March 26, 2001
Teen Angst at Twenty-Five?
Strategies for "raising" your adult child
mouthy, too old for curfews, and ready to party until 2 a.m."
-- that's how a seasoned social worker described her adult son
who still lived at home. "I can't say anything unless I want to
suffer through his childish insolence. He's 21 going on 16. He's
making me crazy all over again!"
State of Mind
By Nancy Duncan, M.S.W.
If this scenario sounds familiar, you're not alone. According
to 1998 Census Bureau figures, nearly 22 million young adults
(ages 18 or older) continue to live at home, up from 15 million
in 1970. There's no definitive age at which children should leave
the nest; however, a few rules prevail when it comes to establishing
healthy bonds with your grown children. Interactions with your
adult child don't have to be emotional strained and fraught with
"Egalitarian communication is essential," says family therapist
Larry Stockman, Ph.D., L.C.S.W., and author of Adult Children
Who Won't Grow Up. "Adult children want good relationships
with their parents." Establishing appropriate boundaries in conjunction
with mutual respect is another key ingredient, according to Stockman.
Creating an arena that is both supportive and nonjudgmental is
a crucial step toward a young adult's autonomy.
Lillian Robbins, Ph.D., a psychology professor at Rutgers University,
explains, "Ongoing parental support and genuine friendship can
only develop if there has been input and interplay all along.
At the same time, as children become adults and, hopefully, increasingly
independent both economically and socially, the balances do need
One of the ways to help get your adult child to grow up and cope
with the consequences of his or her actions is to remove yourself
from the disciplinary authoritative role while maintaining your
boundaries. For example, if you don't want your adult child to
bring home a boyfriend or girlfriend for an overnight stay, keep
that rule in place while being careful not to intrude on or criticize
your child's relationship. And being a good listener helps build
the trust that will encourage your child to listen back. Bethany
Murray, a therapist and a parent of grown children, advises, "Listening
to our adult children tells them they are important. It's essential
to remember they are adults now and that making mistakes is one
of the best ways to learn."
"Egalitarian communication is essential," says family
therapist Larry Stockman. "Adult children want good
relationships with their parents."
Strategies for success
boundaries. All relationships require healthy boundaries.
As a parent, limit your advice to the most important issues,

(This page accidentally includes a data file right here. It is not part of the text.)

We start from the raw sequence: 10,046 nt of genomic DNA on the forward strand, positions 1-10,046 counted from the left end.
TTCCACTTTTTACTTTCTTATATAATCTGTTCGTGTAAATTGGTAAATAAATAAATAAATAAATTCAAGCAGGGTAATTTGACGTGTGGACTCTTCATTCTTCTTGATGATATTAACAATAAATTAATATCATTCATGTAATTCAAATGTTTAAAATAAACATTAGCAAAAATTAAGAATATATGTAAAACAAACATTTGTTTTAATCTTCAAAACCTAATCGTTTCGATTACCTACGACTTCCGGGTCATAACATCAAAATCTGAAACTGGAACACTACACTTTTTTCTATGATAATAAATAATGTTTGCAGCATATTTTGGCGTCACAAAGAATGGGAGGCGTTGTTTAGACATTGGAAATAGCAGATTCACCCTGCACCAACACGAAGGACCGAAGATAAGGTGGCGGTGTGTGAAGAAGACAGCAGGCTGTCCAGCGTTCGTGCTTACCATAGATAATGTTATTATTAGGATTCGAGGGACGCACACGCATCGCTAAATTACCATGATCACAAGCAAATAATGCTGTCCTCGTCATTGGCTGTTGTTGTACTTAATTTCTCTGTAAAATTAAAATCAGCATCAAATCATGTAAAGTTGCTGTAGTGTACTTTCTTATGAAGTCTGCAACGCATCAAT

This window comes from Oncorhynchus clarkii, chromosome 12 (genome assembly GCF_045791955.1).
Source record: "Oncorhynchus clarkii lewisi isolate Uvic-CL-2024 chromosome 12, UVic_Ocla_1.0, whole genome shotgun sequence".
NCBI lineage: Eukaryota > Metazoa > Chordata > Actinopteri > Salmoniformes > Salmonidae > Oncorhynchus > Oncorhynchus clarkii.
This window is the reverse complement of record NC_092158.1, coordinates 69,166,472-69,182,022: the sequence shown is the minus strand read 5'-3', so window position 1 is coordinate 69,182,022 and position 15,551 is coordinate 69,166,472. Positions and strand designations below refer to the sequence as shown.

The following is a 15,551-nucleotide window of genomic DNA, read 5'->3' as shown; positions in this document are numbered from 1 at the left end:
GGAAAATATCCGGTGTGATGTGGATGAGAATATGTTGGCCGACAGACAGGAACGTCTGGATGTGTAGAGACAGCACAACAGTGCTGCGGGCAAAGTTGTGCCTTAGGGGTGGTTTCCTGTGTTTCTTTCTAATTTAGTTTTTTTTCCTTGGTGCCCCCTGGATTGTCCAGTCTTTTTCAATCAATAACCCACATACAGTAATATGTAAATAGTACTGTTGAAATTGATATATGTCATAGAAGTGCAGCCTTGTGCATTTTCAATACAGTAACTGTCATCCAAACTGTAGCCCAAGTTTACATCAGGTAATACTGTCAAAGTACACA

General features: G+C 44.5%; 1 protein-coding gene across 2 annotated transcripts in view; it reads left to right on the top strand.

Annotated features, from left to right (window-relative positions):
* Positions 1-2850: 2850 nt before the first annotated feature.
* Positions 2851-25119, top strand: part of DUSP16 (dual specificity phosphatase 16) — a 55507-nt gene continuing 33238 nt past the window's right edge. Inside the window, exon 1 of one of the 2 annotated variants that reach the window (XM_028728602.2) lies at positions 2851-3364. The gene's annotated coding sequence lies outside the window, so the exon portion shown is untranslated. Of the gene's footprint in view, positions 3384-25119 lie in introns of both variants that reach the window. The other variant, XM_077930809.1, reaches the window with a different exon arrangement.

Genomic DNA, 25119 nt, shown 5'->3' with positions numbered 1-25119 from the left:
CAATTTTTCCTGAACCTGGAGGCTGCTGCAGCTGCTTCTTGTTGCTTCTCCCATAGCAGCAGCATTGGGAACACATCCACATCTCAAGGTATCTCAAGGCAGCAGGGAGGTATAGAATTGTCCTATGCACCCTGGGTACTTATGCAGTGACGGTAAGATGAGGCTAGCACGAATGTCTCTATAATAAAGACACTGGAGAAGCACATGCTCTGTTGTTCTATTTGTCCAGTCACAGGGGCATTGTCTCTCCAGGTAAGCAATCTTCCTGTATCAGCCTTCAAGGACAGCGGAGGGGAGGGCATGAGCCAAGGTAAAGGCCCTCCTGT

and you'll avoid overstepping personal boundaries. We all learn
without judgment. Adult children will talk and confide in
their parents if they know it's safe.
patient. Like toddlers and teens, young adults require a
great deal of understanding. Though your adult child might not
admit it, he or she may be fearful and confused. Wisdom and
maturity come with age. Remember your own young adult years?
back. Disconnect yourself from your child's problems, and
allow him or her to grow. This can be hard for parents to do.
Try to remember that the world is full of wonderful and wise
people your adult child can benefit from and that having many
experiences, even the occasional frightening one, can be beneficial.
are a process. Mistakes are healthy if they're utilized
in a manner that is constructive. Remember, it's your child's
life -- not yours -- and consequences are a reality.
Effective communication is an art, and it's the key to building
strong bonds between people. Talk openly about your concerns.
Speak from your heart and avoid phrases like "You should have"
or "I told you this would happen." A judging tone only creates
tension. Subtle, supportive input can work wonders.
guidance. Share examples of your own youthful struggles
as lessons. And as Stockman advises, "Don't give commands. Get
a contract. A contract that spells out household rules and
financial arrangements is a healthy foundation for a good relationship.
Young adults should not be wholly dependent upon their parents,
but rather should be financially responsible and contribute
to the household expenses.
Life is a process of small steps toward autonomy and healthy
parent/child relationships. The most important thing to remember
on both sides is that growing up takes time.
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Nancy Duncan holds a master's degree in social work and works in
the state of California with children and adults of all ages.